THIS Cheyenne war chief was a contemporary of Dull Knife. He was not so strong a character as the
other, and was inclined to be pompous and boastful; but with all this he was a true type of native
American in spirit and bravery.
While Dull Knife was noted in warfare among Indians, Roman Nose made his record against the whites,
in defense of territory embracing the Republican and Arickaree rivers. He was killed on the latter
river in 1868, in the celebrated battle with General Forsythe.
Save Chief Gall and Washakie in the prime of their manhood, this chief had no peer in bodily
perfection and masterful personality. No Greek or Roman gymnast was ever a finer model of physical
 beauty and power. He thrilled his men to frenzied action when he came upon the field. It was said of
him that he sacrificed more youths by his personal influence in battle than any other leader, being
very reckless himself in grand-stand charges. He was killed needlessly in this manner.
Roman Nose always rode an uncommonly fine, spirited horse, and with his war bonnet and other
paraphernalia gave a wonderful exhibition. The Indians used to say that the soldiers must gaze at
him rather than aim at him, as they so seldom hit him even when running the gantlet before a firing
He did a remarkable thing once when on a one-arrow-to-kill buffalo hunt with his brother-in-law. His
companion had selected his animal and drew so powerfully on his sinew bowstring that it broke. Roman
Nose had killed his own cow and was whipping up close to the other when the misfortune occurred.
Both horses were going at full speed and the arrow jerked
 up in the air. Roman Nose caught it and shot the cow for him.
Another curious story told of him is to the effect that he had an intimate Sioux friend who was
courting a Cheyenne girl, but without success. As the wooing of both Sioux and Cheyennes was pretty
much all effected in the night time, Roman Nose told his friend to let him do the courting for him.
He arranged with the young woman to elope the next night and to spend the honeymoon among his Sioux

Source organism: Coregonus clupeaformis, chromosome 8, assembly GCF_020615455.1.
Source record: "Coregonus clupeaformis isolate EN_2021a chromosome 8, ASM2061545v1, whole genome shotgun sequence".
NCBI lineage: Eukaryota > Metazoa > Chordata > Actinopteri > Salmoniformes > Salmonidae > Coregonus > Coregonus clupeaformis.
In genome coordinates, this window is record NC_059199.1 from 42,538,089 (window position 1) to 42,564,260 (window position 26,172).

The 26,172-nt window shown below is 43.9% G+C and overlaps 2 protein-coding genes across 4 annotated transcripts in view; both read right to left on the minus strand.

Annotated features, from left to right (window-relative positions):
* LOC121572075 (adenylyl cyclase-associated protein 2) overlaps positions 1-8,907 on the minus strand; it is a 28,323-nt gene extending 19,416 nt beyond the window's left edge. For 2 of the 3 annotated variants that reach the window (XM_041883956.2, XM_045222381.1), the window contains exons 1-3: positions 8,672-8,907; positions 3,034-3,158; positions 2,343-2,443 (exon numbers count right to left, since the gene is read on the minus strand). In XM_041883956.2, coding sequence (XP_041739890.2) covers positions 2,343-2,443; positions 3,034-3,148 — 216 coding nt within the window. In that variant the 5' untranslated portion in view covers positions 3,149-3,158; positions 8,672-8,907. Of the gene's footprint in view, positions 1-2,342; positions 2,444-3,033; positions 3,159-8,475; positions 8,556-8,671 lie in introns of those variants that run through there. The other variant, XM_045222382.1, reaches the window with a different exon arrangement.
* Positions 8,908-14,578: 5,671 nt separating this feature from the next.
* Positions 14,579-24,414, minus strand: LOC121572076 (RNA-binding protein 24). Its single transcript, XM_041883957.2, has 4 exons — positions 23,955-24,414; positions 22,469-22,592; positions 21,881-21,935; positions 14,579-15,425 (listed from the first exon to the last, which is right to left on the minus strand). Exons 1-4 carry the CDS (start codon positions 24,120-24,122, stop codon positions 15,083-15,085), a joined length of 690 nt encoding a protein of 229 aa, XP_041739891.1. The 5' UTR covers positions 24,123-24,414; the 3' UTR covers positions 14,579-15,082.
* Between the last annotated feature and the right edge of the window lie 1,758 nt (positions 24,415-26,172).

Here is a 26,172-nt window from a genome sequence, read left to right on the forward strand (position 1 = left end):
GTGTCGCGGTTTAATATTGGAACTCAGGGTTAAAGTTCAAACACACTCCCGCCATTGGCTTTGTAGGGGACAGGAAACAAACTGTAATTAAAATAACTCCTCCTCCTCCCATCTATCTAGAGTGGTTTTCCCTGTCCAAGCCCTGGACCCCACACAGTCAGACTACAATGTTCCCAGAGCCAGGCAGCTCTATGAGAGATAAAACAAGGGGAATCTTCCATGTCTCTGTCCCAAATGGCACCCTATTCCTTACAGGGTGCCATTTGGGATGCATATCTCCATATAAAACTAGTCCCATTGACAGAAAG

friends. He then told his friend what to do. The Sioux followed instructions and carried off the
Cheyenne maid, and not until morning did she discover her mistake. It is said she never admitted it,
and that the two lived happily together to a good old age, so perhaps there was no mistake after
Perhaps no other chief attacked more emigrants going west on the Oregon Trail between 1860 and 1868.
He once made an attack on a large party of Mormons,
 and in this instance the Mormons had time to form a corral with their wagons and shelter their
women, children, and horses. The men stood outside and met the Indians with well-aimed volleys, but
they circled the wagons with whirlwind speed, and whenever a white man fell, it was the signal for
Roman Nose to charge and count the "coup." The hat of one of the dead men was off, and although he
had heavy hair and beard, the top of his head was bald from the forehead up. As custom required such
a deed to be announced on the spot, the chief yelled at the top of his voice:
"Your Roman Nose has counted the first coup on the longest-faced white man who was ever killed!"
When the Northern Cheyennes under this daring leader attacked a body of scouting troops under the
brilliant officer General Forsythe, Roman Nose thought that he had a comparatively easy task. The
first onset failed, and the command
 entrenched itself on a little island. The wily chief thought he could stampede them and urged on his
braves with the declaration that the first to reach the island should be entitled to wear a trailing
war bonnet. Nevertheless he was disappointed, and his men received such a warm reception that none
succeeded in reaching it. In order to inspire them to desperate deeds he had led them in person, and
with him that meant victory or death. According to the army accounts, it was a thrilling moment, and
might well have proved disastrous to the Forsythe command, whose leader was wounded and helpless.
The danger was acute until Roman Nose fell, and even then his lieutenants were bent upon crossing at
any cost, but some of the older chiefs prevailed upon them to withdraw.
Thus the brilliant war chief of the Cheyennes came to his death. If he had lived until 1876, Sitting
Bull would have had another bold ally.
Hundreds of additional titles available for
online reading when you join Gateway to the Classics